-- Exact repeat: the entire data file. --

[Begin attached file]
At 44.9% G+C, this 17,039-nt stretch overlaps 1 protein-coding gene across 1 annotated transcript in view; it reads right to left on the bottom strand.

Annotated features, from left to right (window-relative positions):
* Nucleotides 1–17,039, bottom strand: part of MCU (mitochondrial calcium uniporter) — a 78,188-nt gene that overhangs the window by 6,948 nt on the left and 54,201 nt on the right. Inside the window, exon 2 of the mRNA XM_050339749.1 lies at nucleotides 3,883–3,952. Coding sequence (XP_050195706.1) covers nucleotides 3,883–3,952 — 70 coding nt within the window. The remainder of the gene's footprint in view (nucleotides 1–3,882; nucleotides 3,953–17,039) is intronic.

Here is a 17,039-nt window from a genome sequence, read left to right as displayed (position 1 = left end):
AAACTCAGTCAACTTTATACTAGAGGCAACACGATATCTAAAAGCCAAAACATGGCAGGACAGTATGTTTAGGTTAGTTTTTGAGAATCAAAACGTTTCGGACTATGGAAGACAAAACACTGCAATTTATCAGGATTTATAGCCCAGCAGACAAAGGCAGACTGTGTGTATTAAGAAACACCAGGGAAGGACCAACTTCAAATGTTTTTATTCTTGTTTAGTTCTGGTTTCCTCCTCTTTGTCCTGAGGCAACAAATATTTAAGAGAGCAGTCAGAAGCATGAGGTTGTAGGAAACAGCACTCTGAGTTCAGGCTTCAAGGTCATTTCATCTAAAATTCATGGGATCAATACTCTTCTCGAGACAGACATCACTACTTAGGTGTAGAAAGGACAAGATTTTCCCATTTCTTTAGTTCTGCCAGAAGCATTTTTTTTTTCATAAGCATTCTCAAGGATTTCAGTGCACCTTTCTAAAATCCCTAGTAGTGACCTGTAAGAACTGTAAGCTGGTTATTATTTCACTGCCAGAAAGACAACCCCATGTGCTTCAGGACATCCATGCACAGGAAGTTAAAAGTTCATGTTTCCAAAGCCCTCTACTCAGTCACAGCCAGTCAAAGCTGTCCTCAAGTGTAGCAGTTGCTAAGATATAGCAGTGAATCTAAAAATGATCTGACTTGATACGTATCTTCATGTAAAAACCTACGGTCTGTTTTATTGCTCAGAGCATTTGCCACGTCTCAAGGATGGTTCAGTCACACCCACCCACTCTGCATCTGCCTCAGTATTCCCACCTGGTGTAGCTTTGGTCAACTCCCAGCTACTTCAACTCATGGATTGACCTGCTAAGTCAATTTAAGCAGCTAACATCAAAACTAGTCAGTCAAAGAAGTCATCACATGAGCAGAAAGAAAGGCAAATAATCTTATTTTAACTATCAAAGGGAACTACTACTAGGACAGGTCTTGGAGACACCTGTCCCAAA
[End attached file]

At 44.9% G+C, this 17,039-nt stretch overlaps 1 protein-coding gene across 1 annotated transcript in view; it reads right to left on the bottom strand.

Annotated features, from left to right (window-relative positions):
* Nucleotides 1–17,039, bottom strand: part of MCU (mitochondrial calcium uniporter) — a 78,188-nt gene that overhangs the window by 6,948 nt on the left and 54,201 nt on the right. Inside the window, exon 2 of the mRNA XM_050339749.1 lies at nucleotides 3,883–3,952. Coding sequence (XP_050195706.1) covers nucleotides 3,883–3,952 — 70 coding nt within the window. The remainder of the gene's footprint in view (nucleotides 1–3,882; nucleotides 3,953–17,039) is intronic.

Here is a 17,039-nt window from a genome sequence, read left to right as displayed (position 1 = left end):
AAACTCAGTCAACTTTATACTAGAGGCAACACGATATCTAAAAGCCAAAACATGGCAGGACAGTATGTTTAGGTTAGTTTTTGAGAATCAAAACGTTTCGGACTATGGAAGACAAAACACTGCAATTTATCAGGATTTATAGCCCAGCAGACAAAGGCAGACTGTGTGTATTAAGAAACACCAGGGAAGGACCAACTTCAAATGTTTTTATTCTTGTTTAGTTCTGGTTTCCTCCTCTTTGTCCTGAGGCAACAAATATTTAAGAGAGCAGTCAGAAGCATGAGGTTGTAGGAAACAGCACTCTGAGTTCAGGCTTCAAGGTCATTTCATCTAAAATTCATGGGATCAATACTCTTCTCGAGACAGACATCACTACTTAGGTGTAGAAAGGACAAGATTTTCCCATTTCTTTAGTTCTGCCAGAAGCATTTTTTTTTTCATAAGCATTCTCAAGGATTTCAGTGCACCTTTCTAAAATCCCTAGTAGTGACCTGTAAGAACTGTAAGCTGGTTATTATTTCACTGCCAGAAAGACAACCCCATGTGCTTCAGGACATCCATGCACAGGAAGTTAAAAGTTCATGTTTCCAAAGCCCTCTACTCAGTCACAGCCAGTCAAAGCTGTCCTCAAGTGTAGCAGTTGCTAAGATATAGCAGTGAATCTAAAAATGATCTGACTTGATACGTATCTTCATGTAAAAACCTACGGTCTGTTTTATTGCTCAGAGCATTTGCCACGTCTCAAGGATGGTTCAGTCACACCCACCCACTCTGCATCTGCCTCAGTATTCCCACCTGGTGTAGCTTTGGTCAACTCCCAGCTACTTCAACTCATGGATTGACCTGCTAAGTCAATTTAAGCAGCTAACATCAAAACTAGTCAGTCAAAGAAGTCATCACATGAGCAGAAAGAAAGGCAAATAATCTTATTTTAACTATCAAAGGGAACTACTACTAGGACAGGTCTTGGAGACACCTGTCCCAAA